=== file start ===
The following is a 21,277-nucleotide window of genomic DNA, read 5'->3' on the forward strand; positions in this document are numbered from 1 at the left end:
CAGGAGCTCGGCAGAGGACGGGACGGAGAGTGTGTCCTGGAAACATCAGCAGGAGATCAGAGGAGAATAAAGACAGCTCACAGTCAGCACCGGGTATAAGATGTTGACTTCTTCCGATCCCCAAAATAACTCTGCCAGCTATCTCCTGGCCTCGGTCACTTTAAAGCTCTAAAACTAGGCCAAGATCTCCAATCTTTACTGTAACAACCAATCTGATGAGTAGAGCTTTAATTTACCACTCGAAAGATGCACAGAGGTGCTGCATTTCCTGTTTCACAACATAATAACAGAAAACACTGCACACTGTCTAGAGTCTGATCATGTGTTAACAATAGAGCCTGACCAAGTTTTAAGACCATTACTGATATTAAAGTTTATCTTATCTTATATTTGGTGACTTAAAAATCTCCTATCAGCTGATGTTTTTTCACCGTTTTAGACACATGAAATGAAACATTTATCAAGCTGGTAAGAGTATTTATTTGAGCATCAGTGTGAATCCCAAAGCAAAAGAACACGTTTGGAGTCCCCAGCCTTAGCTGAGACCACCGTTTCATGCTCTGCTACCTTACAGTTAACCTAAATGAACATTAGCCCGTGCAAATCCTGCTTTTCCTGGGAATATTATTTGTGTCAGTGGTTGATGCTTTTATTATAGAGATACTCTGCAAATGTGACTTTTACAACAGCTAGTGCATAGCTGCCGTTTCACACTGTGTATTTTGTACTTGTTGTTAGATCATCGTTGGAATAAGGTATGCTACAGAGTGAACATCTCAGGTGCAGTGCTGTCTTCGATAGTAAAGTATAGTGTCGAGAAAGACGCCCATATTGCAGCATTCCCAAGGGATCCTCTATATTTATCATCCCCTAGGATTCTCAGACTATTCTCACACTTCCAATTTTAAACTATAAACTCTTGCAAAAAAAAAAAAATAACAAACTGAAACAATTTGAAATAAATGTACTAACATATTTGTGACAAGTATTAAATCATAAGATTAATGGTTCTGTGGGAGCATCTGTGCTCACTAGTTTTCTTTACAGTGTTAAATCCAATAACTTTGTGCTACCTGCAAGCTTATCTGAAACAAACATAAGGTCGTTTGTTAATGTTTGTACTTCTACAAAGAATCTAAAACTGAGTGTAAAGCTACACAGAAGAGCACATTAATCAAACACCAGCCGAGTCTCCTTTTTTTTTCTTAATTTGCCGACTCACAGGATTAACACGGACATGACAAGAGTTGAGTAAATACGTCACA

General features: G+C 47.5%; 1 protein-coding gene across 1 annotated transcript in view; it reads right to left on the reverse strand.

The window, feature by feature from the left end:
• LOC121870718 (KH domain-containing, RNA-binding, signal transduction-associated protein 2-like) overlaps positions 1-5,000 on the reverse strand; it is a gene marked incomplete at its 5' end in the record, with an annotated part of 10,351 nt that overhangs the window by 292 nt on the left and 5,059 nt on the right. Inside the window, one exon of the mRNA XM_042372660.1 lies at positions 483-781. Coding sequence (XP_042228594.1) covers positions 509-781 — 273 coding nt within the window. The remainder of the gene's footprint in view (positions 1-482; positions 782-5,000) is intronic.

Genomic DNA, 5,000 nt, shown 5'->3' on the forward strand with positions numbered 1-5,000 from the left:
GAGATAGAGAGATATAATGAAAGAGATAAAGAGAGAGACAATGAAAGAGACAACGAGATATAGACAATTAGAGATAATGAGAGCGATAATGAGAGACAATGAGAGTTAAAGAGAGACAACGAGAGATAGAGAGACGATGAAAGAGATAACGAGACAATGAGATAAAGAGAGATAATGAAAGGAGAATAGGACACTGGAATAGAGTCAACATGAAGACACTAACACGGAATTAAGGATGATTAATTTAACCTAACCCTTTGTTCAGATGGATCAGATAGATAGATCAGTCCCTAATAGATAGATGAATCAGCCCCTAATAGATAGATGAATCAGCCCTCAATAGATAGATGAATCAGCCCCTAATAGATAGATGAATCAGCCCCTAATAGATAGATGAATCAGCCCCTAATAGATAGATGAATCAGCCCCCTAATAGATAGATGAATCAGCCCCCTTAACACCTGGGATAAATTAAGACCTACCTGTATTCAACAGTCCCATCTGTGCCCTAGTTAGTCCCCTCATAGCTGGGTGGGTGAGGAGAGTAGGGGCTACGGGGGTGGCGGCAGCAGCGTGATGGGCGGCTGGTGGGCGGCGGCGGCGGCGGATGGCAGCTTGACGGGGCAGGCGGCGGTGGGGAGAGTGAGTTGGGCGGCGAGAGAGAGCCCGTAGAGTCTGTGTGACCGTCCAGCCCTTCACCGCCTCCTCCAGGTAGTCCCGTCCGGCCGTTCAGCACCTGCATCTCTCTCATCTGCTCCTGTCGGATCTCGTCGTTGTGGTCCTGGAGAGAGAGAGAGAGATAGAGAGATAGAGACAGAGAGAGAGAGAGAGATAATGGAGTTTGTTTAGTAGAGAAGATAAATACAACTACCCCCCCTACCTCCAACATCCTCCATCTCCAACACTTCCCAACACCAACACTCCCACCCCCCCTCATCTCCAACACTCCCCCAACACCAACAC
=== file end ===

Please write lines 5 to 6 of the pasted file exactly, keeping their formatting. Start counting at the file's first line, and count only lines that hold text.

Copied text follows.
• LOC121870718 (KH domain-containing, RNA-binding, signal transduction-associated protein 2-like) overlaps positions 1-5,000 on the reverse strand; it is a gene marked incomplete at its 5' end in the record, with an annotated part of 10,351 nt that overhangs the window by 292 nt on the left and 5,059 nt on the right. Inside the window, one exon of the mRNA XM_042372660.1 lies at positions 483-781. Coding sequence (XP_042228594.1) covers positions 509-781 — 273 coding nt within the window. The remainder of the gene's footprint in view (positions 1-482; positions 782-5,000) is intronic.

Genomic DNA, 5,000 nt, shown 5'->3' on the forward strand with positions numbered 1-5,000 from the left: